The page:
Rail Workers United vs One person crews

Josh Funk
Associated Press
December 29, 2014

When American freight trains delivered cargo after World War II, the steam-belching beasts commonly had seven people aboard — an engineer, a conductor, up to four brakemen and a fireman.

Trains have since grown much longer, seemingly stretching to the horizon and often taking 20 minutes to pass through a crossing. And crews have been reduced in size — to five people in the 1970s and two in 1991. Now U.S. railroads want to put a single person in charge of today's huge locomotives, taking another step toward a future in which the nation's rail-cargo system increasingly could resemble toy train sets — highly mechanized networks run by computers or distant controllers.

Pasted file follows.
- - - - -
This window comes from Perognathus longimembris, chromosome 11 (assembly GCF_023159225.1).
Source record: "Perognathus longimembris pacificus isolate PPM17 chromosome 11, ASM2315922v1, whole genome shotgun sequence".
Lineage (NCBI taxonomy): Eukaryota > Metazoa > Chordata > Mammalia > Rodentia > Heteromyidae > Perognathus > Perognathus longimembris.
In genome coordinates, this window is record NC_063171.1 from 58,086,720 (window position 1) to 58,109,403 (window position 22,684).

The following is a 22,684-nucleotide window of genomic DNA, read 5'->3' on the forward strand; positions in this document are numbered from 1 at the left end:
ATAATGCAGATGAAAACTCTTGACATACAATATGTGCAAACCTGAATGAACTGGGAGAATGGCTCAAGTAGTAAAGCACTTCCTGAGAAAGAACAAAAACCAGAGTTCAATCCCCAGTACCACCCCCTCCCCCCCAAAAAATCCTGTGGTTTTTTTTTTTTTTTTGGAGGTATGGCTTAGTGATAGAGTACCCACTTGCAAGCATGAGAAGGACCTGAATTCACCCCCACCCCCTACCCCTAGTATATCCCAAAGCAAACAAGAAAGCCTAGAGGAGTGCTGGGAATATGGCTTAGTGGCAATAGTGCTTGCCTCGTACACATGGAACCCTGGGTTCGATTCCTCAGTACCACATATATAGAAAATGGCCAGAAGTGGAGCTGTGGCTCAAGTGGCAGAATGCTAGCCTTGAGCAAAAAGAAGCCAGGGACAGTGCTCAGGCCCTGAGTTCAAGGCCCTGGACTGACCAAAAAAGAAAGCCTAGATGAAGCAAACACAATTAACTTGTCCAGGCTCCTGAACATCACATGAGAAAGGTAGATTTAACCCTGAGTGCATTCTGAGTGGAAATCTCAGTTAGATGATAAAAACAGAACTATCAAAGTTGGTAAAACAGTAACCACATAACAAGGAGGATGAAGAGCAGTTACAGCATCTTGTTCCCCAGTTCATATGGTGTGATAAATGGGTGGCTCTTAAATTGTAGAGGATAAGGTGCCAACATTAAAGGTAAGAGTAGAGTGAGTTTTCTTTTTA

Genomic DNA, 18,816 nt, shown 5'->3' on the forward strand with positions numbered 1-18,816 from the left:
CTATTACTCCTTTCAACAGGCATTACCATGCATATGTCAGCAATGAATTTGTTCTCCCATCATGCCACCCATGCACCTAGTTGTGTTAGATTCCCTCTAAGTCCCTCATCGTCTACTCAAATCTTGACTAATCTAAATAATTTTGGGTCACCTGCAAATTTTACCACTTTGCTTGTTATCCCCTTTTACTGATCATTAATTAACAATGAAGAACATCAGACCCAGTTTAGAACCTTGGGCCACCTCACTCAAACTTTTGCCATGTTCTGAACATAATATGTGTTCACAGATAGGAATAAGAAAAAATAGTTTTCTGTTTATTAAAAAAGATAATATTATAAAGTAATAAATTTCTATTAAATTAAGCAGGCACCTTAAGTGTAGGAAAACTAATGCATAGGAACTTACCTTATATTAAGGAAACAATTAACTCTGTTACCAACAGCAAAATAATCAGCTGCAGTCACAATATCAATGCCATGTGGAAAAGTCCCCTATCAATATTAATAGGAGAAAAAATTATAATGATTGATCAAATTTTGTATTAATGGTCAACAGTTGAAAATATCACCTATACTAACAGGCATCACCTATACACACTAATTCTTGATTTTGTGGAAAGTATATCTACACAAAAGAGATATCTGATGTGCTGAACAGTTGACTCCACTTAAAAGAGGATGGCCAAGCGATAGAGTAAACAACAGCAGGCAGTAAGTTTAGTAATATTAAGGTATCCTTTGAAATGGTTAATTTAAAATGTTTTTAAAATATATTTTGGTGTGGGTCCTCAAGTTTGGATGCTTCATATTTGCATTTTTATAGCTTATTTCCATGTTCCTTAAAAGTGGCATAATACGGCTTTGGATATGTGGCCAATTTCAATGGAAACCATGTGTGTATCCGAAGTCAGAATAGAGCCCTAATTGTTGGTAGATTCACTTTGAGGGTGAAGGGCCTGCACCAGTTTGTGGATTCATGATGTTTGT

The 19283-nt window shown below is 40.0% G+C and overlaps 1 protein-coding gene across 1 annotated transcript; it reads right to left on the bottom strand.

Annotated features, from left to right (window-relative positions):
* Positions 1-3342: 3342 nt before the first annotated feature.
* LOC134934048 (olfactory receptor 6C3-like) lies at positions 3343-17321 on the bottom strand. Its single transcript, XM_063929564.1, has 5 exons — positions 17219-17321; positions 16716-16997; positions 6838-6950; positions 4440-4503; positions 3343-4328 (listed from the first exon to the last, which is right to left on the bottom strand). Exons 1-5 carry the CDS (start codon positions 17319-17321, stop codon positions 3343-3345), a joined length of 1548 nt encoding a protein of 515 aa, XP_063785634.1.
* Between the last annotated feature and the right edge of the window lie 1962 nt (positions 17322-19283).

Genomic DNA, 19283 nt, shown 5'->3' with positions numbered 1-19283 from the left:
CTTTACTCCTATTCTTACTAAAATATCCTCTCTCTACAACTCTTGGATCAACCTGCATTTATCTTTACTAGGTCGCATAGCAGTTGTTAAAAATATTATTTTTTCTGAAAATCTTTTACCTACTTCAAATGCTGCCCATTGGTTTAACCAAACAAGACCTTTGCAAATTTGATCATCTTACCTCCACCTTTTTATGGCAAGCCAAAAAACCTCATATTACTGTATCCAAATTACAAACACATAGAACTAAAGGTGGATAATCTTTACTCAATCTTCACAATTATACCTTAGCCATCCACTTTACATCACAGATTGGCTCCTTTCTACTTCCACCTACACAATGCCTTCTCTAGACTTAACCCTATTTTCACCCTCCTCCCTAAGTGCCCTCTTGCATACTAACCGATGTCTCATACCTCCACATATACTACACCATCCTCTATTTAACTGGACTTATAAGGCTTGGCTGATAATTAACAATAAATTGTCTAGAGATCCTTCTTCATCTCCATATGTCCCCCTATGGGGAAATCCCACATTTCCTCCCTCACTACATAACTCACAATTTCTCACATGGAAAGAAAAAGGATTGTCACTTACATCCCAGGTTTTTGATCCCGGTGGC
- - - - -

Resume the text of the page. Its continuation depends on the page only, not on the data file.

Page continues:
Click here to read more.


Be the first to comment

Please check your e-mail for a link to activate your account.
Get Advice Join TDU Donate

Recent News

Building for the Future: New TDU Dues Rates

TDU is on a drive to increase our membership and our war chest. At our recent Convention, members voted to increase TDU membership dues for the first time in 17 years.

Pension Protection Committee Responds to Grassley Bill

The National United Committee to Protect Pensions (NUCPP) has issued a statement in response to the Multiemployer Pension Recapitalization and Reform bill introduced by Senator Chuck Grassley (R-IA) and Lamar Alexander (R-TN)

View More News Posts